Two of the leading candidates for the leadership of Britain’s Conservative Party and the UK prime minister have decided not to take part in the third televised debate, scheduled for Tuesday night on Sky News, journalist Stephen Swinford reported from London on Monday. Daily newspaper “The Times”. This afternoon, the list of Downing Street nominees will be reduced from five to four in the third round of voting.
Tuesday and Wednesday there will be other rounds for only two rounds. At that time, word had passed to nearly 200,000 party members. They will decide by postal vote, with the result announced on September 5.
Rishi Sunak (former Finance Minister) and Liz Truss (Secretary of State) withdrew from the third debate to focus on voter contact – which at this point includes 358 MPs from the Conservative bench. There will also be echoes of the bad impression left by the two previous debates, Friday and Sunday. “It is to be feared that the two brutal debates which have already taken place have done incredibly harm to conservatives,” Swynford writes.
“We stand ready to have further discussions if we are lucky enough to make it to the next round, including Sky News,” the Sunak team explained. “We should focus on the sessions with MPs in the coming days, then we can review the discussions that will take place during the combat phase,” Truss’ team emphasized.
ConservativeHome advised the five candidates still in competition – Sunak, Truss, Benny Mordaunt (Secretary of State for Commerce), Kimi Badenouch (Former Minister of State for Equality) and Tom Tugendhat (Member who has never sat in government – canceling the page’s editor, Paul Goodman, describing The first debate as “candidates throw buckets of dung at each other” and asks whether “taking the most pernicious step to overthrow the opponent” helps “to form a stable government if they win.”
Rishi Sunak Under Fire
The second debate, Sunday night on ITV, was seen by the British press as more aggressive than Friday’s on Channel 4. Frankly, he saw his lack of the indicated government experience. It is expected to be canceled in Monday’s vote.
Sunak has been accused of causing a recession by calling for austerity to balance the books, by rejecting anyone else’s idea of a tax cut. Truss also promised to “cancel the increase in Rishi’s Social Security contributions,” a reference to Rishi’s policy when he was working in finance.
This has been criticized by an adviser to Prime Minister Margaret Thatcher, as Sunak’s enthusiasm for controlling inflation and thus tax cuts is not “common Thatcherism”, as he claims. “Thatcher didn’t wait to cut taxes, he cut them right away in the 1979 budget,” the first of his 11-year consulate.
Most voted in the first two rounds of voting, and Sunak appears to be “the guy who should fall.” “Families need immediate help right now. Why doesn’t Rishi understand that?” The former minister raised taxes, using his opponents’ “socialist” label. “Rice, you have raised taxes to the highest level in 70 years. This is not going to fuel growth,” Truss warned.
“I’d like to be here and say, ‘I’m going to lower this tax, that tax, and things will be fine. Sunak defended it. If Mordaunt admits to taking on debt for current spending (and not just for investment, as Sunak suggests), he says this goes further than Jeremy Corbyn, the former left-wing leader of the Labor Party.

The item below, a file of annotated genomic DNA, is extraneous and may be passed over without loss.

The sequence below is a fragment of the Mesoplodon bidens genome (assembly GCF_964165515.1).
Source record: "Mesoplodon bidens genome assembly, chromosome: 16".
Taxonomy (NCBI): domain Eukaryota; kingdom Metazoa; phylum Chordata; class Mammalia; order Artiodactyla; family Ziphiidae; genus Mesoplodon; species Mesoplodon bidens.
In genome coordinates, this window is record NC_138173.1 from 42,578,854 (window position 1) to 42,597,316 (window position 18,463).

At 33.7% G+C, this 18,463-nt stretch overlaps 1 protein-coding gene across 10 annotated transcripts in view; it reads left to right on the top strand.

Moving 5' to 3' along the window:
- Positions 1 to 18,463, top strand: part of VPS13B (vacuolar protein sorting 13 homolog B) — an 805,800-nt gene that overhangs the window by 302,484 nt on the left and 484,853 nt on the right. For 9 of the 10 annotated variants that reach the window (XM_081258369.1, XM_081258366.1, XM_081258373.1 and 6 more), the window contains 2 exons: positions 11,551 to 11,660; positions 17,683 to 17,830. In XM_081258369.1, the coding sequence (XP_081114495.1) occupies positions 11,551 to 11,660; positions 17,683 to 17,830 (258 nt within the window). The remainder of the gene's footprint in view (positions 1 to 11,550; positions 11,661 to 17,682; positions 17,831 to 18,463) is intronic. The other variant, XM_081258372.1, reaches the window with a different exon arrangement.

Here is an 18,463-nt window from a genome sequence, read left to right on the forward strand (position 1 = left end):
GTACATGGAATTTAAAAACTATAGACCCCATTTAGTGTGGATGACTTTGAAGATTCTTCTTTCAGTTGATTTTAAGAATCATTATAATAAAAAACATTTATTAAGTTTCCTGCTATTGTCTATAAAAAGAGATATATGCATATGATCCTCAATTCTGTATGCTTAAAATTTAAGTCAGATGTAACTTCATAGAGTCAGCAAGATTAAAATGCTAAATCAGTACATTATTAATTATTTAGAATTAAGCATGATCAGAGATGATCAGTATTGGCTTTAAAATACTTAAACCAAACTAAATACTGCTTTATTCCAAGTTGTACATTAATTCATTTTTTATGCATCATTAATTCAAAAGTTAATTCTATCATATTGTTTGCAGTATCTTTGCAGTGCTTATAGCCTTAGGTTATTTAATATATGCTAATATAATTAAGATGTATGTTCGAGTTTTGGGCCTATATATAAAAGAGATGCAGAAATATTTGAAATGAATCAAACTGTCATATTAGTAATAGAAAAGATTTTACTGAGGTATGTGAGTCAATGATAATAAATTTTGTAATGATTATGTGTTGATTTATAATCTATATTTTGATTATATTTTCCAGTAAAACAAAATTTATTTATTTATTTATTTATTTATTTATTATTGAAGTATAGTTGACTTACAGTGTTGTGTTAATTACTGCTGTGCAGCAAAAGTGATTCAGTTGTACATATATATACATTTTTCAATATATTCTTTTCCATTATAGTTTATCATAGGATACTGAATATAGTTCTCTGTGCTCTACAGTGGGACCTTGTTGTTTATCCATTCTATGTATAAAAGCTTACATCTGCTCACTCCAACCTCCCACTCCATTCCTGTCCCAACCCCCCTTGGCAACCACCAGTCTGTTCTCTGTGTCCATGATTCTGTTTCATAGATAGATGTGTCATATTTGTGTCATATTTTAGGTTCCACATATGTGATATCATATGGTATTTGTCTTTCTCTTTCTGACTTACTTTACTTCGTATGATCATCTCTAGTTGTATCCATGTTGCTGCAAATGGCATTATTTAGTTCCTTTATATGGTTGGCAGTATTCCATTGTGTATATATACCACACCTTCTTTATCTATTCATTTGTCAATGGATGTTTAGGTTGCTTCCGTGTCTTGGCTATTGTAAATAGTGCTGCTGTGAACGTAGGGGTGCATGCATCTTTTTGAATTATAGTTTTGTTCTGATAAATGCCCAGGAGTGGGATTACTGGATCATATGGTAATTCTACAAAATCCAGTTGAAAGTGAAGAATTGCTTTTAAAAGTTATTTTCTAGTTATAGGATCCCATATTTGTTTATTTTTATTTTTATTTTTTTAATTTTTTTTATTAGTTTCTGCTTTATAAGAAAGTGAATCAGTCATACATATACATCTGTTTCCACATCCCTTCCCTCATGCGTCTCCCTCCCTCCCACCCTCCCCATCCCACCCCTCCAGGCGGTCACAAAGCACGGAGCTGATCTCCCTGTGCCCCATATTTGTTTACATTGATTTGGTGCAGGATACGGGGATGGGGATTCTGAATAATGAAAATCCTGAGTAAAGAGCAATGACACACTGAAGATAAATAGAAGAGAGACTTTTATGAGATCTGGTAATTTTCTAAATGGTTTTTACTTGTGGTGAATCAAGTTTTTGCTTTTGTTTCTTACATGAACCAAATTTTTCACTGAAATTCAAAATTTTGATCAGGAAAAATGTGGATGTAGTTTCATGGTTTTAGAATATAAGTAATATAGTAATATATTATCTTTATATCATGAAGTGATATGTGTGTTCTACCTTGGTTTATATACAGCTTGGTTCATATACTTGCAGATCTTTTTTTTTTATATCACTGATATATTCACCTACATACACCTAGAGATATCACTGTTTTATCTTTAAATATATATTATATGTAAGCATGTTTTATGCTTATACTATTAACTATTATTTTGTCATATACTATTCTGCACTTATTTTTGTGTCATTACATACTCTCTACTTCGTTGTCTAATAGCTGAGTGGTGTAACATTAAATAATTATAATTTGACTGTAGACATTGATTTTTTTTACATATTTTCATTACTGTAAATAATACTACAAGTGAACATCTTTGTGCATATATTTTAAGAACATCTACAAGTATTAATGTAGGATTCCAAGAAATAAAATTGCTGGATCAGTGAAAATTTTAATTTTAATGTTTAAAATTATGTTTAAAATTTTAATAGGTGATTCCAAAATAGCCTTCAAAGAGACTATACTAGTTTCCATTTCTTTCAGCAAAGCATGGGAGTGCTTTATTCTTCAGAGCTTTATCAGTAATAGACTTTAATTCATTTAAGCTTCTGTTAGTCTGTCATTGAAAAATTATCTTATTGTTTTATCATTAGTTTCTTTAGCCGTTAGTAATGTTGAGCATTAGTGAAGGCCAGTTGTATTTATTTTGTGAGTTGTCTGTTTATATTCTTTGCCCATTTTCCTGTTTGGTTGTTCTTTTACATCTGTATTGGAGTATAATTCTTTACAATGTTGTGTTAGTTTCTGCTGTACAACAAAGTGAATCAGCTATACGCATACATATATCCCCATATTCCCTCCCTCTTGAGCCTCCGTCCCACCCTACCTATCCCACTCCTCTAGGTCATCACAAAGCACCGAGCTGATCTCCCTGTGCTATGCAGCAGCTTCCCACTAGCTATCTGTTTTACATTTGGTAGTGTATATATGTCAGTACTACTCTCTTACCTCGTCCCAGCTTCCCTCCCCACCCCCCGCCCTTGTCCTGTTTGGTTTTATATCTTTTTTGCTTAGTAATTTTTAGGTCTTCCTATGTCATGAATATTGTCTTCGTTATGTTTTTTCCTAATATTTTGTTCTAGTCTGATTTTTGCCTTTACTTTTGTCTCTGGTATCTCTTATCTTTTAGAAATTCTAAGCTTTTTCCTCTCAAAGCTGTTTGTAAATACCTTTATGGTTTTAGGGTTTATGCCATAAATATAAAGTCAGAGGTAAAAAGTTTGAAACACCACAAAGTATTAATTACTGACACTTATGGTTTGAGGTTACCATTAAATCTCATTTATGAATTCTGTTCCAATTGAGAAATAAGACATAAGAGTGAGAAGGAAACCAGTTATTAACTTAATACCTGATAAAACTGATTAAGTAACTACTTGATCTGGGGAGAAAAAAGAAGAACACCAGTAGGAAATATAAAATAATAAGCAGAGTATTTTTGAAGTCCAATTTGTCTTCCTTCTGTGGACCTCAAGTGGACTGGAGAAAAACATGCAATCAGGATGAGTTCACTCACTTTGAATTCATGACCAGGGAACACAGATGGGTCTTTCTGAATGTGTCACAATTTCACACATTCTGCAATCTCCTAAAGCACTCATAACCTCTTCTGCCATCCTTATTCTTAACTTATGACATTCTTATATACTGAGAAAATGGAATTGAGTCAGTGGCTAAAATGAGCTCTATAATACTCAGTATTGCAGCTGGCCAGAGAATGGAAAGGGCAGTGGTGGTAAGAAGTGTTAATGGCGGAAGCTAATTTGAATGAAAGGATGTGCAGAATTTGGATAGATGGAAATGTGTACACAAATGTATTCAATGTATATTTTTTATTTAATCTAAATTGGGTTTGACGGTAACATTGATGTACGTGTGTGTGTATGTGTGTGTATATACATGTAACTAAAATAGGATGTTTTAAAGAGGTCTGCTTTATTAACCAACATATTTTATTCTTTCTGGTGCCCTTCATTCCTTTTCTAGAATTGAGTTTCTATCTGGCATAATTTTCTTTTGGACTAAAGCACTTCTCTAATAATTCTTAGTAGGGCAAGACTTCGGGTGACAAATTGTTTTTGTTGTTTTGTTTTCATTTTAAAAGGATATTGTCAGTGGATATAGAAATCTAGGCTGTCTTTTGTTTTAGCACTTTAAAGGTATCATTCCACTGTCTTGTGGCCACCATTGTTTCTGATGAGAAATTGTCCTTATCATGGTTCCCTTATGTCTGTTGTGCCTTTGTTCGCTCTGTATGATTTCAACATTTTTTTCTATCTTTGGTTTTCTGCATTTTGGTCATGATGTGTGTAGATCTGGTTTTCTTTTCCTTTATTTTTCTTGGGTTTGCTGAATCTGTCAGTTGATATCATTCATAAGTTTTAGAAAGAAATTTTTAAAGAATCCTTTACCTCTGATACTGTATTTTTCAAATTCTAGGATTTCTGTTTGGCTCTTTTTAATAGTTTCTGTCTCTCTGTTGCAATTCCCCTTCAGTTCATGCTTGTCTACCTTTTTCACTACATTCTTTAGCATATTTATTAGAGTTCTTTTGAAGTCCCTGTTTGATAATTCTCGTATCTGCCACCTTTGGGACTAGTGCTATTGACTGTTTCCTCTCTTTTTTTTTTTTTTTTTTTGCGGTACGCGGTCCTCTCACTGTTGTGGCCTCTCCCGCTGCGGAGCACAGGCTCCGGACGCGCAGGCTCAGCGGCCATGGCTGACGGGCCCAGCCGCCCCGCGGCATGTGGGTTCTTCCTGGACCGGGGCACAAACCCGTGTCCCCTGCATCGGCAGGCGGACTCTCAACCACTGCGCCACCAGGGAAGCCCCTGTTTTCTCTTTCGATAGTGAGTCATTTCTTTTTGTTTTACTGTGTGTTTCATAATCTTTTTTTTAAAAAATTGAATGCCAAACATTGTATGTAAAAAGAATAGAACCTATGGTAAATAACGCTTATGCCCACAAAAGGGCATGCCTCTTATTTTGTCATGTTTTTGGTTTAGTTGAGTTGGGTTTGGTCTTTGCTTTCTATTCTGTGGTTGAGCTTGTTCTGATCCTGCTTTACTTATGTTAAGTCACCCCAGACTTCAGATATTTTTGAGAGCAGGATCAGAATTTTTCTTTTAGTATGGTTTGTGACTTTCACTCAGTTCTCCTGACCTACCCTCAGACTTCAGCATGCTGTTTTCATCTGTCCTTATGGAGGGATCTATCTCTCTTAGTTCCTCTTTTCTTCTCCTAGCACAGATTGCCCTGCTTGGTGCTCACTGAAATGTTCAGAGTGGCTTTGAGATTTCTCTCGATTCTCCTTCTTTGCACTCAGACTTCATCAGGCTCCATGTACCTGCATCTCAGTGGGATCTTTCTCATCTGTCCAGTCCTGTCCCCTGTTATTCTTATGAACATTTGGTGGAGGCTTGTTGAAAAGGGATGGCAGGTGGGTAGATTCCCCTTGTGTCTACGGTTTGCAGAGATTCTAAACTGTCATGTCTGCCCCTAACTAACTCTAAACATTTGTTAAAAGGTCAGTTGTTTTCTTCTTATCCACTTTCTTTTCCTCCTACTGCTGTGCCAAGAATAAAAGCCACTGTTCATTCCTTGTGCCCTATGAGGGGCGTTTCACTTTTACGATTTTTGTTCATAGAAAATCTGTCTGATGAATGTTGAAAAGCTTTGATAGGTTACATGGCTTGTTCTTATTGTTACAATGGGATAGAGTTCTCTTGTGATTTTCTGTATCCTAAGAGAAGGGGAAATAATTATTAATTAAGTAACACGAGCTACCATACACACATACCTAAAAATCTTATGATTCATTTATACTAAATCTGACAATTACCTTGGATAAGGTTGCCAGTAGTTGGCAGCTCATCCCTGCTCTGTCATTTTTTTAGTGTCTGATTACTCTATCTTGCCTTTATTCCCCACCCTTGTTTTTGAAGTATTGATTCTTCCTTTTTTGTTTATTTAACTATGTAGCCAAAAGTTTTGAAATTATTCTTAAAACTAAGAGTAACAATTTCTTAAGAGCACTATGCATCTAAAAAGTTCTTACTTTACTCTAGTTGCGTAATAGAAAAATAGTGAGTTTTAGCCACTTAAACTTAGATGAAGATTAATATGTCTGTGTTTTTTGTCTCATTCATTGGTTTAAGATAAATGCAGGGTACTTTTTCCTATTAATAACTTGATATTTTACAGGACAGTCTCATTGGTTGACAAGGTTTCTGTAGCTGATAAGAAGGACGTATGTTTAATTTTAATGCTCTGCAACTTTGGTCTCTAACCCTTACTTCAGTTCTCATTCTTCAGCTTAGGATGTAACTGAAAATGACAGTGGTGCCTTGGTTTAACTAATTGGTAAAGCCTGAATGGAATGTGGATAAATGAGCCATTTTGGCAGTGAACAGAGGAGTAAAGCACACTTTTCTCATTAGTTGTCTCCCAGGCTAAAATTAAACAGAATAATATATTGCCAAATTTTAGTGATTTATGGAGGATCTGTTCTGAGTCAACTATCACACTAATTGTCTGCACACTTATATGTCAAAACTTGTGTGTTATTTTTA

The rising star on the right wing
Badnock promised an “emergency budget” and attacked Sunak over a case of fraud with support funds during the pandemic, in the billions of pounds, which led to the foreign secretary’s resignation. Badenock, who was working in the ministry, ensures that he informed the then minister. Sunak responded to rivals by accusing them of “a fictional economy with unfunded promises”.
The fourth largest vote by MPs in the previous two rounds, Badenoch was praised by conservative newspapers for being transparent and clear, despite entering the race as the least well known of the hopefuls. From the party’s right wing, voters have quarreled with Truss and figures such as former Brexit Secretary David Frost have advised her to surrender in favor of the latter, but she has been better at debates and there are heralds of higher flights.
Mordaunt has attacked for his earlier positions in favor of the self-identification of gender, which he now seeks to deny. He told the newspaper, “TeThe Sunday Times: “I wouldn’t call her a liar, I think it’s very likely that she didn’t really understand what she was supporting. It’s a very complicated topic.”
Who goes to the final?
Sunak was supposed to be one of the finalists, but second place looks open. In the race for silver, Truss has been criticized for her support of EU membership in the 2016 referendum, even though she has become an ardent Brexiteer. I was a liberal democrat and a ‘rest’. Sunak asked him.
Sunak insists in his campaign videos that he has been “a pro-Brexit since day one”. Mordaunt referred to leaving the EU as something to praise Boris Johnson, for whom – in a rare moment of consensus – he told all candidates that there was no room in the supposed government they would form if they won the internal elections. Nor do they see any reason to recall early legislatures.
As for the outgoing former prime minister, Monday will have a somewhat surreal moment in the House of Commons, as he opens the parliamentary debate on his government’s confidence motion, which was introduced after he announced his departure. The maneuver is merely a reaction to a Labour’s gesture, which made a censure motion – which made his executive debate impossible – to demand that Johnson leave office now, rather than remain in the administration until his successor is elected.
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